Phoenix Denied Extension On Order To Clean Up The Zone

Phoenix Denied Extension On Order To Clean Up The Zone

By Corinne Murdock |

Last Friday, the Maricopa County Superior Court denied the city of Phoenix’s motion to extend the deadline imposed to clean up The Zone.

Maricopa County Superior Court Judge Scott Blaney apparently rejected the city’s insistence that they’d begun taking sufficient action.

“The Court interprets this argument as meaning the injunction is unnecessary because the City is already taking steps to abate the horrible conditions in the Zone,” wrote Blaney. “But the Court issued the Preliminary Injunction based, in part, upon the City’s past failure to address the issues in The Zone, as well as the City’s apparent lack of intent to do so until faced with possible judicial intervention.

In their motion to stay the court’s preliminary injunction, the city said it didn’t dispute the current conditions of the homeless encampments, but opposed the actions they were required to take, namely the court’s suggestion of campgrounds. The city took issue with the required deadline of July 10.

“[D]eciding how to spend taxpayers’ money, deliver services, and create new infrastructure for public housing is a legislative, not judicial function,” stated the city. “[T]he order intrudes into local law enforcement and prosecutorial discretion in what appears to be an order to take mandatory enforcement action — ignoring any analysis of the facts on the ground and ordering sweeping relief in its stead.”

The city further claimed that Blaney violated the constitutional separation of powers. It also seemed to question the judge’s description of homeless individuals’ conduct as a “nuisance.” Blaney’s ruling outlined the many ways that The Zone qualified as a public nuisance. The city said it couldn’t guarantee cleaning up The Zone. 

“While the City seeks to maintain a clean and crime-free environment for its residents, those are outcomes that the City simply cannot guarantee, even with the expenditure of significant resources,” stated the city.

The city also claimed that Blaney’s order didn’t reflect public interest or the true desires of the Phoenix community. That contradicts the numerous business owners and residents of The Zone and elsewhere in the city that have complained about the homeless crisis.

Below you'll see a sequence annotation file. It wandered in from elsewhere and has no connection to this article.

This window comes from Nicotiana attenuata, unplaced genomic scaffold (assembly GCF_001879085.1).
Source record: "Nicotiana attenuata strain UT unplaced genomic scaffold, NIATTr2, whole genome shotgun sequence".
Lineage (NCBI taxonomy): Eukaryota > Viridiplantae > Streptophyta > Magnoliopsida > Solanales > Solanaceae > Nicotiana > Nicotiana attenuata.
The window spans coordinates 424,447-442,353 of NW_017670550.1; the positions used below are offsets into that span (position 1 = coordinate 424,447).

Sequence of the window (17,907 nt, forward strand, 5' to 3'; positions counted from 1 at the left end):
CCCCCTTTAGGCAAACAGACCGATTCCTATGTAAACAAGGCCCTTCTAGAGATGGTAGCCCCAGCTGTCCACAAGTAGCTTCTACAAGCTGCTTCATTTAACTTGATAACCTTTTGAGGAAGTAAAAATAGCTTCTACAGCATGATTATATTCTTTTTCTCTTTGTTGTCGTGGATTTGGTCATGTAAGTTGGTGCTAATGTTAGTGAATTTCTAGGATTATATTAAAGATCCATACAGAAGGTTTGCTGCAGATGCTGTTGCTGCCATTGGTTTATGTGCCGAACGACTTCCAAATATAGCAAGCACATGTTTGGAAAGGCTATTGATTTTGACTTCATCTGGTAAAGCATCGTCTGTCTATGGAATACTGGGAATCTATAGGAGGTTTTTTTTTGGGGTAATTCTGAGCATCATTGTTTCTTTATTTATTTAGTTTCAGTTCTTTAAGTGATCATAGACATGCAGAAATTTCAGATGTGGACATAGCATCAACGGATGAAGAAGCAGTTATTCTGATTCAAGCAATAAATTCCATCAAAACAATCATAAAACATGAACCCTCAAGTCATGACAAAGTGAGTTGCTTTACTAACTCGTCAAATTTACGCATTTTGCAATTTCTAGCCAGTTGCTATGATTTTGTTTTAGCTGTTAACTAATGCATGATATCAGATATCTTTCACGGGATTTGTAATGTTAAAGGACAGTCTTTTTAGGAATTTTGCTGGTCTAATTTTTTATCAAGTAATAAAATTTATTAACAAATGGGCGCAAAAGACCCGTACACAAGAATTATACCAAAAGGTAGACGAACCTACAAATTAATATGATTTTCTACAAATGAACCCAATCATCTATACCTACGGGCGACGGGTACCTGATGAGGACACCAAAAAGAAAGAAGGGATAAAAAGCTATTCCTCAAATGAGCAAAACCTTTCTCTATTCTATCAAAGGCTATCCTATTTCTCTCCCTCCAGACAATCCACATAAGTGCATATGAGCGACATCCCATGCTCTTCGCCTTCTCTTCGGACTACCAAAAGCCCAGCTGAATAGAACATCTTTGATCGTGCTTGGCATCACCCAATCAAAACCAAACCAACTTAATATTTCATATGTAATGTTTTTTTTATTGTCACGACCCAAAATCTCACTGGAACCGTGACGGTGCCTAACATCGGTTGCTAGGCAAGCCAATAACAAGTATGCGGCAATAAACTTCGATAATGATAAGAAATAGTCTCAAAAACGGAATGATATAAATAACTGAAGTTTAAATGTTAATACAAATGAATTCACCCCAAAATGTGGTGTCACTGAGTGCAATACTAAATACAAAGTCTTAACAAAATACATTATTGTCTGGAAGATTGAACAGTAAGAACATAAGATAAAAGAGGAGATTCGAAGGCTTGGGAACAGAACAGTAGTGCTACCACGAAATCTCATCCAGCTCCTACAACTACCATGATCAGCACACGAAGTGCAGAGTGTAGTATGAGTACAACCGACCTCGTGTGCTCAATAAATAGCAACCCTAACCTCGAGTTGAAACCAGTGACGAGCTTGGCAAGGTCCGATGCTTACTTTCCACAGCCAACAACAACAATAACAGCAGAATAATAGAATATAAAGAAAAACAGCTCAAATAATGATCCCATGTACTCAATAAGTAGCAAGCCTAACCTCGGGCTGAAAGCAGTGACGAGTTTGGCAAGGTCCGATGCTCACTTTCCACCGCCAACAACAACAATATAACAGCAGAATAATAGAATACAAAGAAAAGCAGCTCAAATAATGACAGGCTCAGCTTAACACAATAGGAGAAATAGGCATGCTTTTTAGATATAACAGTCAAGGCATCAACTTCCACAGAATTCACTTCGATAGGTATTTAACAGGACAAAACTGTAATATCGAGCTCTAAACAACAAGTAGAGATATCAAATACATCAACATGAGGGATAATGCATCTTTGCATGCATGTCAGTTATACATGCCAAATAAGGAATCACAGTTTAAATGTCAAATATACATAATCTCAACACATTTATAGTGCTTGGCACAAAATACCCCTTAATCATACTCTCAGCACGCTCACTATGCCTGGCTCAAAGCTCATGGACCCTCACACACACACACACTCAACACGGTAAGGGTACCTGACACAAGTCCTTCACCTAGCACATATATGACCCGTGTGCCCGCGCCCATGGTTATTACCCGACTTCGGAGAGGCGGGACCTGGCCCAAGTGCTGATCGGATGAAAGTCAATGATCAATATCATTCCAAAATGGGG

“The City’s policies are the product of community meetings with policymakers, the gathering of information from all relevant stakeholders, and the advice of experts at the City and throughout the community,” wrote the city. “To circumvent this process and supplant the City’s plans with the Court’s own judgment is against public interest.”

The homeless crisis spiraled following the election of Mayor Kate Gallego, a Democrat, in 2019.

The Maricopa County Superior Court ruled in late March that the city of Phoenix was at fault for the current state of The Zone, and imposed a cleanup deadline this summer. The ruling came days after city officials promised to meet to discuss solutions for The Zone, in the wake of back-to-back murders.

Details of a settlement in a separate, federal case haven’t been publicized yet. 

Democratic leadership has generally downplayed the urgency of the public nuisances and dangers presented by The Zone. 

Corinne Murdock is a reporter for AZ Free News. Follow her latest on Twitter, or email tips to

University Of Arizona Police Chief Steps Down Seven Months After Professor Slain

University Of Arizona Police Chief Steps Down Seven Months After Professor Slain

By Corinne Murdock |

On Monday, the University of Arizona (UArizona) chief of police stepped down in apparent relation to the professor slaying last year. UArizona President Robert Robbins issued the announcement. 

Now-former University of Arizona Police Department (UAPD) Chief Paula Balafas has grappled with a sect of the university community advocating for stronger safety protocols on campus following the murder of Professor Thomas Meixner. 

Balafas criticized a report from an independent committee formed by faculty members, the General Faculty Committee on University Safety For All Informed Faculty, stating that the university leaders were “stronger than their critics.” 

The committee’s 30-page interim report, issued in January, claimed that UArizona was endangered by a “glaring institutional failure” concerning disregard for employee and student safety concerns.

Meixner was shot fatally by a former UArizona graduate student. 

The independent faculty committee disbanded in March, expressing fears of retaliation from university officials. Around that time, the university released its own external safety report. The report by the PAX Group detailed three systemic issues: understanding and managing threats, providing a consistent and compassionate response, and the decentralization of communications. 

The PAX Group reported finding a steady increase in violent crime and criminal activity beginning in 2018, with a peak in violent activity last year. The group further noted that UArizona measures handling crime were comparable to those employed by Arizona State University (ASU), despite ASU having 15,000 more students. Yet last year, UArizona suffered nearly 20 more incidents of aggravated assault and violent crime combined than ASU.

“Although the campus is relatively safe, the data on violent crime and related activity is heading in the wrong direction; so, as a community, the University of Arizona must address this,” stated the report. 

In all, the report issued 33 recommendations to improve campus safety.

Robbins announced at the time of the external report’s issuance that Steve Patterson, a 25-year FBI veteran, would take over as the interim chief safety officer. Patterson was scheduled to begin on Monday. Robbins also announced the creation of a Campus Safety Advisory Commission made up of university and community members to advise Patterson, and the inclusion of the PAX Group in crafting a campus-wide master facility safety plan.